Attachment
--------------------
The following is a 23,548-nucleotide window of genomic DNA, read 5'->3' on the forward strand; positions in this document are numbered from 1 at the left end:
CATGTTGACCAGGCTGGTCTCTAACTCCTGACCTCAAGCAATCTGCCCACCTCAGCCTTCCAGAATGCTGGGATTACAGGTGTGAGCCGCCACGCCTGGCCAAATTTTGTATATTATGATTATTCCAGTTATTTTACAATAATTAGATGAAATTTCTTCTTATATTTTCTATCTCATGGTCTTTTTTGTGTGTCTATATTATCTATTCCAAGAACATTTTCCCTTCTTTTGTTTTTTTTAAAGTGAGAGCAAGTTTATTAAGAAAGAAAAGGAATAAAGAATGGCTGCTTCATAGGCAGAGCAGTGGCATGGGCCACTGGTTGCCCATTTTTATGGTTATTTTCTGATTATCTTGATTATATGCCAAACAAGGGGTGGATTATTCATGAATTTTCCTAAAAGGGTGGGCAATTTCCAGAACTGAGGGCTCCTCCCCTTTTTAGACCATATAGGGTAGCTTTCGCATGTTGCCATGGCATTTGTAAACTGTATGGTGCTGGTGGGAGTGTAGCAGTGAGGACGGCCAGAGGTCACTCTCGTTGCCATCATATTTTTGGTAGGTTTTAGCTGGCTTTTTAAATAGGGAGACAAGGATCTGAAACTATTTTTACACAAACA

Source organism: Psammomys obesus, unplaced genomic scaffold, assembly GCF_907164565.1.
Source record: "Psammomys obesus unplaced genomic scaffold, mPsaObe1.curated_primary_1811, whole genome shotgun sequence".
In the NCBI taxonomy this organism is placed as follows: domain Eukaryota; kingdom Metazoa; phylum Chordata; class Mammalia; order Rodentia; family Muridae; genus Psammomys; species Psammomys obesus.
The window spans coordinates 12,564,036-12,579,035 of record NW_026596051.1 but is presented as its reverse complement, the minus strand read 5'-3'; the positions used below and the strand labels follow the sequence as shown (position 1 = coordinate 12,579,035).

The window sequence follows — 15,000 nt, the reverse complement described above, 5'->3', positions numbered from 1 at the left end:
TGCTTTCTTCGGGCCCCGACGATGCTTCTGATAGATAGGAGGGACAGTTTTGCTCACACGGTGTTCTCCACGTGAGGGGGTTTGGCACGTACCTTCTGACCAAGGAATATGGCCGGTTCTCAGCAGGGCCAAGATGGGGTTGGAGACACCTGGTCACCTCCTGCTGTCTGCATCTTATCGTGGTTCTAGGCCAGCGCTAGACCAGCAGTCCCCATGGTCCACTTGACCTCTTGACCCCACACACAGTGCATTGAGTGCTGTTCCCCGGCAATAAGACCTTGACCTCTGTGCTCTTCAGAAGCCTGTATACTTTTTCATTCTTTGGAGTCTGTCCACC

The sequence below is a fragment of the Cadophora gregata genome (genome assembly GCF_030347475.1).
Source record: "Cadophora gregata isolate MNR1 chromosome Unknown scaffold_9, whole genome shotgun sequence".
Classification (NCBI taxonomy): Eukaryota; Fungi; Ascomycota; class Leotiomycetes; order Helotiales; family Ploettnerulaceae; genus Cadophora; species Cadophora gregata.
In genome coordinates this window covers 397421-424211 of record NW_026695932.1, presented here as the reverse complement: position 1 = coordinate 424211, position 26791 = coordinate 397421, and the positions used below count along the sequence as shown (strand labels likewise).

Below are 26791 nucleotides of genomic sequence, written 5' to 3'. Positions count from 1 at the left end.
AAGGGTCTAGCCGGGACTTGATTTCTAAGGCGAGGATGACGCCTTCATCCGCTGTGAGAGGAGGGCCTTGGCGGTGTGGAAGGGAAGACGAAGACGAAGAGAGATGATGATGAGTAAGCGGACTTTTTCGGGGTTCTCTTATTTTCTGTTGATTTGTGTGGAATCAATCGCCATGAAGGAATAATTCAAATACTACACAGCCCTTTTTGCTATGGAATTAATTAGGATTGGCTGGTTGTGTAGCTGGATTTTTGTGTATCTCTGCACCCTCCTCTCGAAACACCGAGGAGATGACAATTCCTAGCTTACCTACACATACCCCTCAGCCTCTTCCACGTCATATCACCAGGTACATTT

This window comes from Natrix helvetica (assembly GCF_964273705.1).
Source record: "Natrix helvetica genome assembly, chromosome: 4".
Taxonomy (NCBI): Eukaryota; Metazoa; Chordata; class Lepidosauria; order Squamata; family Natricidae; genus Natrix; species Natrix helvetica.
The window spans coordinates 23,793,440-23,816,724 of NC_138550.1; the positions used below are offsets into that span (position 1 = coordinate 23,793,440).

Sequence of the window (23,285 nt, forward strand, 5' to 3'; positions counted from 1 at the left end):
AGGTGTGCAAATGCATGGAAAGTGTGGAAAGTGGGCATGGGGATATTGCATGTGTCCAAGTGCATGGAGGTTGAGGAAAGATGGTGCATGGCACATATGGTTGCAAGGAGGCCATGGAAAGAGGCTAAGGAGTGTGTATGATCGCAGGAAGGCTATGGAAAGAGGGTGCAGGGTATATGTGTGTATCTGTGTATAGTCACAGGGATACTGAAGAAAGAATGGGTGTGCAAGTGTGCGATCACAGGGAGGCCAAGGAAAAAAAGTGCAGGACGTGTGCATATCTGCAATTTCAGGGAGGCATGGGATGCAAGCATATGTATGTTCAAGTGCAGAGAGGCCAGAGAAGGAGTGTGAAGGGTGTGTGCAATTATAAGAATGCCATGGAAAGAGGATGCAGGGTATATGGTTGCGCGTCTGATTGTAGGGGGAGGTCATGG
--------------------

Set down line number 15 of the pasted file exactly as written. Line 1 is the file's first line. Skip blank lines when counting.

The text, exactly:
This window comes from Natrix helvetica (assembly GCF_964273705.1).